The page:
Distributism has been called a third way, in between capitalism and socialism; GK Chesterton put it best when he said "Capitalism suffers from too few capitalists, not too many".
The division of labor comes into play when you can trade your skills for other items you need in barter and friendship, or at worst, by using a local currency you obtained by owning your own means of production, while maintaining your ownership of basic production of food and shelter.
Once you exceed the bounds of *direct* barter and friendship, you run the risk of having imperfect information (of people lying to you in capitalism, or of people stealing from you in socialism).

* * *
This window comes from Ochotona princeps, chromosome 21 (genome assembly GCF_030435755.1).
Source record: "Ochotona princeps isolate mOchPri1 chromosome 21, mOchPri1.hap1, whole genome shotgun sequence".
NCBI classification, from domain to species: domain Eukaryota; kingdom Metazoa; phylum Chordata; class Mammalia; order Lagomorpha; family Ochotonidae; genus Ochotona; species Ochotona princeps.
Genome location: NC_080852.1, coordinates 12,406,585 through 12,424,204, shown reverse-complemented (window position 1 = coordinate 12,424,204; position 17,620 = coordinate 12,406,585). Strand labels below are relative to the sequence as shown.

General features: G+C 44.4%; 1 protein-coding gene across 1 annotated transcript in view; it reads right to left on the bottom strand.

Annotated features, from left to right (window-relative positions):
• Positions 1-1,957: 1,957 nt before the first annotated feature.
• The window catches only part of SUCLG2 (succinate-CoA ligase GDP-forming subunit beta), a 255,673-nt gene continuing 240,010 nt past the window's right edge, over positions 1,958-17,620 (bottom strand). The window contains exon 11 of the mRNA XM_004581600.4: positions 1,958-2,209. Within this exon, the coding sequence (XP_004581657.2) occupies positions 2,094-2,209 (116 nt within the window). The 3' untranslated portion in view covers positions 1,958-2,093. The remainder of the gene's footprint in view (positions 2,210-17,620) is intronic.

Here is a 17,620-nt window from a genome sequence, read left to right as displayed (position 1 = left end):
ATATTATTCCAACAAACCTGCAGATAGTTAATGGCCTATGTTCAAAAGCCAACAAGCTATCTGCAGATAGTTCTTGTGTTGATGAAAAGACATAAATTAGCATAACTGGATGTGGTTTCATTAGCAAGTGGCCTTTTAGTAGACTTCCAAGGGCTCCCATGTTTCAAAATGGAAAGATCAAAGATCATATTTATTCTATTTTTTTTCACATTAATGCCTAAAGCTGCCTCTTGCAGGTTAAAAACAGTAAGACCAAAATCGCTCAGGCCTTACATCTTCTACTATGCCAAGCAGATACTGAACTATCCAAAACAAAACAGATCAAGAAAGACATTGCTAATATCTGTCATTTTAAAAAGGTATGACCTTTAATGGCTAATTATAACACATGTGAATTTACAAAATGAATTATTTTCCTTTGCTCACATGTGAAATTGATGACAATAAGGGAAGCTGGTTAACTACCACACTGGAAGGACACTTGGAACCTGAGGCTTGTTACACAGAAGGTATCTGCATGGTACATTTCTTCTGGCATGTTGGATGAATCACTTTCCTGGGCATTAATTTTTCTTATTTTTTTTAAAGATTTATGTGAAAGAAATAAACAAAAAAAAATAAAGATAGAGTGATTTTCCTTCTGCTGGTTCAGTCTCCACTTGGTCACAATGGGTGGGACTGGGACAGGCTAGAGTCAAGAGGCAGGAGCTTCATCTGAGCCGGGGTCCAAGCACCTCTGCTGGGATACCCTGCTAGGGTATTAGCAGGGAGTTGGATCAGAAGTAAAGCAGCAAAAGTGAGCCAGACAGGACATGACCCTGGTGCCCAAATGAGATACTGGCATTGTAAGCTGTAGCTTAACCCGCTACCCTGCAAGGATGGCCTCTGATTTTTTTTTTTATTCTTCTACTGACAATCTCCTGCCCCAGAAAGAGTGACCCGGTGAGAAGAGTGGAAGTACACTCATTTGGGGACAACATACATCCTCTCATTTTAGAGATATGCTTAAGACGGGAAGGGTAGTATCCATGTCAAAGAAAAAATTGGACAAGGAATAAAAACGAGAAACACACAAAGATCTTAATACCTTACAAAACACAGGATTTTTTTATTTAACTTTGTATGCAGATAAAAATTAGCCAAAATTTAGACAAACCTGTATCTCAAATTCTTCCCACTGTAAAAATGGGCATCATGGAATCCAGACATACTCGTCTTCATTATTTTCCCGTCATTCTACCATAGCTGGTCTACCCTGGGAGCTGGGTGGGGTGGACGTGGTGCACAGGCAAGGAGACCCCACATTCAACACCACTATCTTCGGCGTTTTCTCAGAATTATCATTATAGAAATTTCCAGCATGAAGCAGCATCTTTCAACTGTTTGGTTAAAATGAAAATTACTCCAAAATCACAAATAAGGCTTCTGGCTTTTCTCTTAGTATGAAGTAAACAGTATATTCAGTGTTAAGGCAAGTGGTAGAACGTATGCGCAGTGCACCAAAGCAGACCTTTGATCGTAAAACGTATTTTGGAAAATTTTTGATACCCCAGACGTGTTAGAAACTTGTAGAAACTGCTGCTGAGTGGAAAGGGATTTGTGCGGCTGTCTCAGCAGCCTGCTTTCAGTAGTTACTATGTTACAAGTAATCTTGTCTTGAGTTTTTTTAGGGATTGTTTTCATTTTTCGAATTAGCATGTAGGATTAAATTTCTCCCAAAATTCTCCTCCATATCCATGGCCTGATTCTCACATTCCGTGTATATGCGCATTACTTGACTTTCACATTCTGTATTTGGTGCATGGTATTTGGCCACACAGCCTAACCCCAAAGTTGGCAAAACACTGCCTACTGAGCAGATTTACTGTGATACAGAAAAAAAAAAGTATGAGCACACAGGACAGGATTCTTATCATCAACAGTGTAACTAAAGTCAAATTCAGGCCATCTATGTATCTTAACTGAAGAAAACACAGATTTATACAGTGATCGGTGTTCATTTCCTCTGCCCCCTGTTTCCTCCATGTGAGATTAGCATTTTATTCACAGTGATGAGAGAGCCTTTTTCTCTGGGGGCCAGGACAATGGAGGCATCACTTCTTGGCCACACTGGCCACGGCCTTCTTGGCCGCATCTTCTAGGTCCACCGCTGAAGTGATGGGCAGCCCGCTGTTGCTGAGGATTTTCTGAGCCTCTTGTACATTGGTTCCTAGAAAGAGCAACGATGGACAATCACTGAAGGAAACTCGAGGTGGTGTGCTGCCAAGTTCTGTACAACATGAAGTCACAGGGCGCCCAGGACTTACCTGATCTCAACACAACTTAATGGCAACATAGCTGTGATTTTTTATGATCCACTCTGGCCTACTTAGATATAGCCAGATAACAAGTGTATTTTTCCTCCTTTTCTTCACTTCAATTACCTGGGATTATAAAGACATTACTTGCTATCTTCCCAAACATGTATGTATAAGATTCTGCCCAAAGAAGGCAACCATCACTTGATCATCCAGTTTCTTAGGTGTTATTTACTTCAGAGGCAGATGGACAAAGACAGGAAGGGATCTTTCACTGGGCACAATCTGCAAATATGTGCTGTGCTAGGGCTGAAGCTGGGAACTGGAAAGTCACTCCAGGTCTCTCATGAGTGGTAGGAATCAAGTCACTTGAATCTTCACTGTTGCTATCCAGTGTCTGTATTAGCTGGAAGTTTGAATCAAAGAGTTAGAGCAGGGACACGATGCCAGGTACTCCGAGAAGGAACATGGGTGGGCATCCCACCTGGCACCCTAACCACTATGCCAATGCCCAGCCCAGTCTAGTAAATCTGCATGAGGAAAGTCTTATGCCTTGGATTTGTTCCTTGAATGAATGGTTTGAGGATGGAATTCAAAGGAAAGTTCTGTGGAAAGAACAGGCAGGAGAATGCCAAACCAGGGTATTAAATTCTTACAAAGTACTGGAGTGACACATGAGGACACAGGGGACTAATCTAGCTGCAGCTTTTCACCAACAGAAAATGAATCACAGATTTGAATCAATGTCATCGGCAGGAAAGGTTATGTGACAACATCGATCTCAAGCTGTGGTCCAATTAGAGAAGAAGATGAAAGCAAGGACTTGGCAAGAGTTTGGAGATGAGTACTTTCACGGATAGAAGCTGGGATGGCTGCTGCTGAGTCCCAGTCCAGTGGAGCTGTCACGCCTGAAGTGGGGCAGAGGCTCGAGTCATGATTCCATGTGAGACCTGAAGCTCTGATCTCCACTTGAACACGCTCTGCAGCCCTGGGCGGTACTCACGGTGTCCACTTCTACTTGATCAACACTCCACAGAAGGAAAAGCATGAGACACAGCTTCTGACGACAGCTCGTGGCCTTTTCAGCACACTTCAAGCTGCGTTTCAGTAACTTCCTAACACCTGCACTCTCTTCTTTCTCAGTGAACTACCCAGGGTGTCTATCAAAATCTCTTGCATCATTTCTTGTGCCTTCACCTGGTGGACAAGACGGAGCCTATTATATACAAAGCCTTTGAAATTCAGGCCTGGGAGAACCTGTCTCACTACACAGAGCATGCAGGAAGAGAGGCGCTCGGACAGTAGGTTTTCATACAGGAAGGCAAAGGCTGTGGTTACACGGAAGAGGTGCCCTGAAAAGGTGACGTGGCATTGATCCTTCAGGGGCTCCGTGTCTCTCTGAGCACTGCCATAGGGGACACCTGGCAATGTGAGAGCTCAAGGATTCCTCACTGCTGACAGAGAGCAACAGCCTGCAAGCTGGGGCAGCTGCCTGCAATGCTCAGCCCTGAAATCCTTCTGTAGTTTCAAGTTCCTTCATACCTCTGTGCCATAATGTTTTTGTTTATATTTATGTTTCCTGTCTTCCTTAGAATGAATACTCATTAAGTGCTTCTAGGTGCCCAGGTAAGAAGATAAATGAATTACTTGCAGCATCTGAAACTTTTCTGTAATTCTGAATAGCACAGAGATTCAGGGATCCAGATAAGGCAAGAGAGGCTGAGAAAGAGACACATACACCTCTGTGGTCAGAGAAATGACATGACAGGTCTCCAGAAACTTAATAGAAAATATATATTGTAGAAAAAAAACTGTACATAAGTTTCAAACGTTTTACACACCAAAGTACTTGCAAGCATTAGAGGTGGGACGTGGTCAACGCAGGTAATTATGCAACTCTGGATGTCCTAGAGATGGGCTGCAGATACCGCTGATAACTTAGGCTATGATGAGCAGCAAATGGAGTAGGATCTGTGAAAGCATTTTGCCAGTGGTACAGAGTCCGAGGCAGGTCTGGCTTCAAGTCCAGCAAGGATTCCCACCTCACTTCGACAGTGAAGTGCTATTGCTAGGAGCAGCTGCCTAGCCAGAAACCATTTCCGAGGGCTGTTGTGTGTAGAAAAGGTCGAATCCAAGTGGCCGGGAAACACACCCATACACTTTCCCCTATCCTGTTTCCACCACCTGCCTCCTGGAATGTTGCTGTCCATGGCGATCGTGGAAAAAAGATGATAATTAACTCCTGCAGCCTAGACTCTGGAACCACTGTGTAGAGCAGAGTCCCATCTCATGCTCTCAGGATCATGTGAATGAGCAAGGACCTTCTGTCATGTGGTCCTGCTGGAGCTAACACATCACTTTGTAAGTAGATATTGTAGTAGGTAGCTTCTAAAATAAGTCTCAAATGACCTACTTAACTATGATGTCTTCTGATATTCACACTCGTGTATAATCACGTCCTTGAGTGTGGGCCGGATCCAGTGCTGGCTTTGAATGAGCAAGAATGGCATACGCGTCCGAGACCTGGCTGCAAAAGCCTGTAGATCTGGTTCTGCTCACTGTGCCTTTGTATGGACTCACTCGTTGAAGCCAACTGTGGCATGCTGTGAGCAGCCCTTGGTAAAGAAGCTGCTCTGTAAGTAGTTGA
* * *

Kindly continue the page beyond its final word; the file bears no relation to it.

Subsidiarity and Solidarity should be the goal, not mere profit.
"To me, the best economic system is essentially to take Adam Smith and mix in Pope Leo's adminitions (in so many words) to not screw each other. Is that consistent with distributism? And if not, why not?"
Add in 7 more papal documents by later popes about not screwing each other, and yes, that's completely consistent with distributism.
The only thing I'd add, comes *directly* from current economic situations in the global marketplace and in the United States- Big is Bad. Too big to fail is too big to succeed. As a rule, money is power, and absolute power corrupts absolutely; ANYBODY, even the most pious saint, will be corrupted by a love of money. And the more money you pile up under a single individual or corporation, the more power that individual or corporation has, the more corrupt that individual or corporation will become.
Far better to be a farmer, than to gain the whole world through your skills and lose your soul.